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Collins' fish, win as a family

Camden native, wife rack up Crappie Masters honors

Posted: October 26, 2010 4:19 p.m.
Updated: October 27, 2010 5:00 a.m.

DON AND TONI COLLINS WERE honored as the 2010 Crappie Masters Tournament Trail’s Sportsman and Angler of the year.

Suntanned and smiling, Don Collins was the picture of someone who was where he always wanted to be.

Collins, a Camden native, and his wife, Toni, who hails from the Chicago area, were enjoying a sunlit fall afternoon in the backyard of Collins’ parents home in Camden. The restful day was a bit of a rarity for the couple, who spend most of their days finishing --- and or, driving to and from --- professional crappie fishing tournaments throughout the country.

While being on a lake may have its moments of solitude, you got the feeling that being home was almost as rewarding as winning yet another tournament or a post-season award. This year, the Collins’ swept the two biggest prizes in the Crappie Masters Tournament Trail, being first named as the 2010 Angler Team of the Year and then, being selected as the Sportsman of the Year on the circuit.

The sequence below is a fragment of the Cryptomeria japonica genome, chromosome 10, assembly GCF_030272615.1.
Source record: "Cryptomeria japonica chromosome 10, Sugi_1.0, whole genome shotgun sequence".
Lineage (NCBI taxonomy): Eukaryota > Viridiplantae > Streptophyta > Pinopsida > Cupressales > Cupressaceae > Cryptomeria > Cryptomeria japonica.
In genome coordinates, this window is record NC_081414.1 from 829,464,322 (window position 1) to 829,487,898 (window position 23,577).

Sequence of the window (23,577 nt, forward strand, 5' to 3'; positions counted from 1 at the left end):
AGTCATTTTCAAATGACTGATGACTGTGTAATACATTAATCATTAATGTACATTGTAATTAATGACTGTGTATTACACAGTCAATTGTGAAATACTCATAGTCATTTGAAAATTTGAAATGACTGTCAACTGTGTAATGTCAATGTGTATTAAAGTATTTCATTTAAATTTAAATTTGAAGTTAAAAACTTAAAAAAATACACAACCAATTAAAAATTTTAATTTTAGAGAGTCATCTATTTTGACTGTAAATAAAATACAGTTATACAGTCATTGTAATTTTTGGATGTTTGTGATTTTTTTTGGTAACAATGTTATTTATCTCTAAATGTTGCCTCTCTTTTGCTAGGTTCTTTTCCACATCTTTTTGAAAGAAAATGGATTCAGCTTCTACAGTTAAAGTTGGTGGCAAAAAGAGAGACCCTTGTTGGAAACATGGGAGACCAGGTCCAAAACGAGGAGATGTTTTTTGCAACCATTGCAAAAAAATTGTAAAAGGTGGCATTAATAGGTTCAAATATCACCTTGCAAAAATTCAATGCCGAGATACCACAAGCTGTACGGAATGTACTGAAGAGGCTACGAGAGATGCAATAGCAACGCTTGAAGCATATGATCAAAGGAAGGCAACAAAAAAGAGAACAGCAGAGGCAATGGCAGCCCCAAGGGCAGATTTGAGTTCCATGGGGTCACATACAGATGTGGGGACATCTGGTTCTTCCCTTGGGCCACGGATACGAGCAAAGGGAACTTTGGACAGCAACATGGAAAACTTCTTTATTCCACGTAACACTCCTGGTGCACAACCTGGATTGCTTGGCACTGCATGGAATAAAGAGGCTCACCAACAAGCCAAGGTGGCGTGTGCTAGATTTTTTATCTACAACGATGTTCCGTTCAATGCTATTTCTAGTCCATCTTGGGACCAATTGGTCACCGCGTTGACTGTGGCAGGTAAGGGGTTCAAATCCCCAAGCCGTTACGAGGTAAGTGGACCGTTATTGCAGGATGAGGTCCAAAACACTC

While the first honor boils down to numbers, the latter is based on heart. The sportsman of the year award is presented to the person(s) “embodying the spirit of sportsmanship with their attitude, their friendship and their achievements on the tournament trail and with their fellow anglers.”

Having been taught sportsmanship at an early age, when he played Little League baseball in Camden for a team coached by his father, Nick Collins, Don Collins knew the game was just that. It was not a matter of life and death. And, he said, the real winners were those who could accept grace with defeat and win with dignity.

“The last time I received a sportsmanship award,” Collins said with a smile, “I was a little kid playing Little League baseball on a team which my dad coached. We didn’t win many games, but you couldn’t have told us that we weren’t the champions.”

If what his father instilled in him was not enough, Collins said it was reinforced when, as a teenager, he played high school football at Camden High. His coach was the late H.N. “Coach Hutch” Hutchinson, a fierce competitor but someone who knew more about being a gentleman.